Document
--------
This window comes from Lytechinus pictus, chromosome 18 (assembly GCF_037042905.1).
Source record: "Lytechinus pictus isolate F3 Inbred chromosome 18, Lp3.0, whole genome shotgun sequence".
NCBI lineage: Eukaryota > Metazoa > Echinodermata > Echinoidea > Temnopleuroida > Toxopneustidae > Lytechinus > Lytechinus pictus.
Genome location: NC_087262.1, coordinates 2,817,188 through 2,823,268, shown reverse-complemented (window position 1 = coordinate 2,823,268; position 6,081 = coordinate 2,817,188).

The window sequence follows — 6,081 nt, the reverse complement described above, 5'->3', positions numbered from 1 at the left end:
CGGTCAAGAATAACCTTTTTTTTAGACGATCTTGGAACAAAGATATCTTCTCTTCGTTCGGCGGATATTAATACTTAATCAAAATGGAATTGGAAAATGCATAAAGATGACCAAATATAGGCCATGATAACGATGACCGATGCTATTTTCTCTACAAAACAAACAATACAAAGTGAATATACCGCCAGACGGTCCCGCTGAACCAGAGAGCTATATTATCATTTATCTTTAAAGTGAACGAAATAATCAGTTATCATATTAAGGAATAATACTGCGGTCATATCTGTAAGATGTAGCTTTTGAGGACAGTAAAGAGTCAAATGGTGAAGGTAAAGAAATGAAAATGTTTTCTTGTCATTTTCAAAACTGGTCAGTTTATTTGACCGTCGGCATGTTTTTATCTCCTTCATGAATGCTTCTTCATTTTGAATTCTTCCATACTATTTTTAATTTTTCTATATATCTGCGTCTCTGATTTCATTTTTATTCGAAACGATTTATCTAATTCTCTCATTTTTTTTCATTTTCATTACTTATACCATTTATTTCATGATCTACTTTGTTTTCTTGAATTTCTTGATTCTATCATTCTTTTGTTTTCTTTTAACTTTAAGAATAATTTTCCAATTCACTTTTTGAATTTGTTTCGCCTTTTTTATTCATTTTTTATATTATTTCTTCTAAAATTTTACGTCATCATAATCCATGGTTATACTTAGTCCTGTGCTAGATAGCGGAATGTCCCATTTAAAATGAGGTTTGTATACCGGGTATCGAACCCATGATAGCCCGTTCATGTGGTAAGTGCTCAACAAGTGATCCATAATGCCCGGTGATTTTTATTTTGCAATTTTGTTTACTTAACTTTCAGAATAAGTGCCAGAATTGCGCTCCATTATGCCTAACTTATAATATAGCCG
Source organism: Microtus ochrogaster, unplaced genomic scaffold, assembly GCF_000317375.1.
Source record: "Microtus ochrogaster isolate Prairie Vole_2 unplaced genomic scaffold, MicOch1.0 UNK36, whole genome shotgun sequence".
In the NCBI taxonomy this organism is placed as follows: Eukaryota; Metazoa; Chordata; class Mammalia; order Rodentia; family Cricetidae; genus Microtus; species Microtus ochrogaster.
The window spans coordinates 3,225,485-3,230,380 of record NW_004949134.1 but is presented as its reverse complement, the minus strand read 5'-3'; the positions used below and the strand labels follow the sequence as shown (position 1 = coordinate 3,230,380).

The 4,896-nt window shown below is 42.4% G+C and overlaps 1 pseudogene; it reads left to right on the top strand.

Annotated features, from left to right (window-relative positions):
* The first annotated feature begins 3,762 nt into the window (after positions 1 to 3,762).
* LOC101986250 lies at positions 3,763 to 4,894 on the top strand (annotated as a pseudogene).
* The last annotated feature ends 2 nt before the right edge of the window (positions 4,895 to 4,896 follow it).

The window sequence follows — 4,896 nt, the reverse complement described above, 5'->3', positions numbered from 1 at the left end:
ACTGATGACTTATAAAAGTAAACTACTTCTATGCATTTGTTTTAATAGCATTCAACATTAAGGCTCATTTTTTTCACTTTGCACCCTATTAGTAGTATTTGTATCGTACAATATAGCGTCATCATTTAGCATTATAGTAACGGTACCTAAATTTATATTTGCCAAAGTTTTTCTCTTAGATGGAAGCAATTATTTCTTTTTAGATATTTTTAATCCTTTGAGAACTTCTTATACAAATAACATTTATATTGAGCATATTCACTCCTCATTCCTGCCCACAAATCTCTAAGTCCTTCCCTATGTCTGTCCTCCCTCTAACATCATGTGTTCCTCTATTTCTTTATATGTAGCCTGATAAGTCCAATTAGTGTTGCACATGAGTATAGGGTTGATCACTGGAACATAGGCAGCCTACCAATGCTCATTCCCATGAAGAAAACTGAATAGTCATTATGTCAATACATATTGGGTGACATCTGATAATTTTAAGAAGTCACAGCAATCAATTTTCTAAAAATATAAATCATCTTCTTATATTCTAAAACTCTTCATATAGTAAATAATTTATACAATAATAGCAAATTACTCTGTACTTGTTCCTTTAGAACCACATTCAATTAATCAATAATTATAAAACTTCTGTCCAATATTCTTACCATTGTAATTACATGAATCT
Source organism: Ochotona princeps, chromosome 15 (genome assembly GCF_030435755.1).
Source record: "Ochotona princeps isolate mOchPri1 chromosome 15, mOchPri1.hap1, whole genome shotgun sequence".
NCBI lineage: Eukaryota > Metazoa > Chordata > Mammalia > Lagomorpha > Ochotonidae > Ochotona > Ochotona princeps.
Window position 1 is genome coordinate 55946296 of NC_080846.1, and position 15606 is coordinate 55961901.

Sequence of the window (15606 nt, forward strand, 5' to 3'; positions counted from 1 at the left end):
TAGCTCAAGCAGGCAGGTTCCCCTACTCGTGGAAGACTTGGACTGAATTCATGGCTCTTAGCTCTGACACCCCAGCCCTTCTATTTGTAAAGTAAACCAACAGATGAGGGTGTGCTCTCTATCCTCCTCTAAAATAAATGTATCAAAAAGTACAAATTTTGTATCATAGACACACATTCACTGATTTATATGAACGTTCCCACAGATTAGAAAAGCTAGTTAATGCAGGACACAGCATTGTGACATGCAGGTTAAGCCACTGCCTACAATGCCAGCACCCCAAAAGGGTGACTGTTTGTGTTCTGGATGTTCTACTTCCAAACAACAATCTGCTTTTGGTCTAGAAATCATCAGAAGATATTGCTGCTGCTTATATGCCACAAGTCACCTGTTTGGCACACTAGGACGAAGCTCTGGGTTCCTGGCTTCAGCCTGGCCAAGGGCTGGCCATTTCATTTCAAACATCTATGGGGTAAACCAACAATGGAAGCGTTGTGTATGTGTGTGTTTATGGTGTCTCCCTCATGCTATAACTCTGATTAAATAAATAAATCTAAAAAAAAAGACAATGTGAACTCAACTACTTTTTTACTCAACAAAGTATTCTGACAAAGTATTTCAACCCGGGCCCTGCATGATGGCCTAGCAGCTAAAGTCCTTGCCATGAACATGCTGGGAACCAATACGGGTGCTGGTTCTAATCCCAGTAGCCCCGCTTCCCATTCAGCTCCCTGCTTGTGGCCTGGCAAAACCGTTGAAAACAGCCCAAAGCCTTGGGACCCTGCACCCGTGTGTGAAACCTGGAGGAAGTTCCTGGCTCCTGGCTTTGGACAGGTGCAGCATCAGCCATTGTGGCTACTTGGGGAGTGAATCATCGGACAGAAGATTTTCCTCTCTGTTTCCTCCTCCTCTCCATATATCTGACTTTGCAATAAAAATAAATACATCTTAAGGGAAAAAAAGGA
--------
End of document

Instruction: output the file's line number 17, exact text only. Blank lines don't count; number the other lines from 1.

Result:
ACTGATGACTTATAAAAGTAAACTACTTCTATGCATTTGTTTTAATAGCATTCAACATTAAGGCTCATTTTTTTCACTTTGCACCCTATTAGTAGTATTTGTATCGTACAATATAGCGTCATCATTTAGCATTATAGTAACGGTACCTAAATTTATATTTGCCAAAGTTTTTCTCTTAGATGGAAGCAATTATTTCTTTTTAGATATTTTTAATCCTTTGAGAACTTCTTATACAAATAACATTTATATTGAGCATATTCACTCCTCATTCCTGCCCACAAATCTCTAAGTCCTTCCCTATGTCTGTCCTCCCTCTAACATCATGTGTTCCTCTATTTCTTTATATGTAGCCTGATAAGTCCAATTAGTGTTGCACATGAGTATAGGGTTGATCACTGGAACATAGGCAGCCTACCAATGCTCATTCCCATGAAGAAAACTGAATAGTCATTATGTCAATACATATTGGGTGACATCTGATAATTTTAAGAAGTCACAGCAATCAATTTTCTAAAAATATAAATCATCTTCTTATATTCTAAAACTCTTCATATAGTAAATAATTTATACAATAATAGCAAATTACTCTGTACTTGTTCCTTTAGAACCACATTCAATTAATCAATAATTATAAAACTTCTGTCCAATATTCTTACCATTGTAATTACATGAATCT